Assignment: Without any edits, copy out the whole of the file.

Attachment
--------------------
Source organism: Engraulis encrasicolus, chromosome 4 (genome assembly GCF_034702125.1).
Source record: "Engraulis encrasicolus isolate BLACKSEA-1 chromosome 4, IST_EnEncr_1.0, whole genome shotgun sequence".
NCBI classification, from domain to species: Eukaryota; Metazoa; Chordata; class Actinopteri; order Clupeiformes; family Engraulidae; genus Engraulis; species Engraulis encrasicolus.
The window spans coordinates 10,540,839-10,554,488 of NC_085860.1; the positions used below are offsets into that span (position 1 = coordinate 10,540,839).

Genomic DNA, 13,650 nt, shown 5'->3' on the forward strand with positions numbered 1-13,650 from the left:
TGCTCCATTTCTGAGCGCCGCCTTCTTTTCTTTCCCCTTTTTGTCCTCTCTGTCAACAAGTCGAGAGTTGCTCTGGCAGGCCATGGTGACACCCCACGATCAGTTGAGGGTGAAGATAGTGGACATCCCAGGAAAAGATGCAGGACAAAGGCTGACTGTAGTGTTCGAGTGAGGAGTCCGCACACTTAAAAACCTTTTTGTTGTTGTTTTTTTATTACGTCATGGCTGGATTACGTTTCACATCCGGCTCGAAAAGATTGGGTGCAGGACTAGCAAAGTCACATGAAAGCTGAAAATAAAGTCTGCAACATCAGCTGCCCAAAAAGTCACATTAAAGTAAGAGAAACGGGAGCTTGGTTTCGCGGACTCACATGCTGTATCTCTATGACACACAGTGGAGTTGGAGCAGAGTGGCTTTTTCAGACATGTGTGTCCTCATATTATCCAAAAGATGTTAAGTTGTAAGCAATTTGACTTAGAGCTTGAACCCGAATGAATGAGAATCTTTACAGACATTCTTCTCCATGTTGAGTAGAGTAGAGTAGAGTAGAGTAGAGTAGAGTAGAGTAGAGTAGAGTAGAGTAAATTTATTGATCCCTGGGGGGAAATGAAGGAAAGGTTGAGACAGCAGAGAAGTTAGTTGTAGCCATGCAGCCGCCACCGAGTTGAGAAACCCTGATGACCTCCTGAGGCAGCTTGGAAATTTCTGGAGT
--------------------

Source organism: Engraulis encrasicolus, chromosome 4 (genome assembly GCF_034702125.1).
Source record: "Engraulis encrasicolus isolate BLACKSEA-1 chromosome 4, IST_EnEncr_1.0, whole genome shotgun sequence".
NCBI classification, from domain to species: Eukaryota; Metazoa; Chordata; class Actinopteri; order Clupeiformes; family Engraulidae; genus Engraulis; species Engraulis encrasicolus.
The window spans coordinates 10,540,839-10,554,488 of NC_085860.1; the positions used below are offsets into that span (position 1 = coordinate 10,540,839).

Genomic DNA, 13,650 nt, shown 5'->3' on the forward strand with positions numbered 1-13,650 from the left:
TGCTCCATTTCTGAGCGCCGCCTTCTTTTCTTTCCCCTTTTTGTCCTCTCTGTCAACAAGTCGAGAGTTGCTCTGGCAGGCCATGGTGACACCCCACGATCAGTTGAGGGTGAAGATAGTGGACATCCCAGGAAAAGATGCAGGACAAAGGCTGACTGTAGTGTTCGAGTGAGGAGTCCGCACACTTAAAAACCTTTTTGTTGTTGTTTTTTTATTACGTCATGGCTGGATTACGTTTCACATCCGGCTCGAAAAGATTGGGTGCAGGACTAGCAAAGTCACATGAAAGCTGAAAATAAAGTCTGCAACATCAGCTGCCCAAAAAGTCACATTAAAGTAAGAGAAACGGGAGCTTGGTTTCGCGGACTCACATGCTGTATCTCTATGACACACAGTGGAGTTGGAGCAGAGTGGCTTTTTCAGACATGTGTGTCCTCATATTATCCAAAAGATGTTAAGTTGTAAGCAATTTGACTTAGAGCTTGAACCCGAATGAATGAGAATCTTTACAGACATTCTTCTCCATGTTGAGTAGAGTAGAGTAGAGTAGAGTAGAGTAGAGTAGAGTAGAGTAGAGTAGAGTAAATTTATTGATCCCTGGGGGGAAATGAAGGAAAGGTTGAGACAGCAGAGAAGTTAGTTGTAGCCATGCAGCCGCCACCGAGTTGAGAAACCCTGATGACCTCCTGAGGCAGCTTGGAAATTTCTGGAGT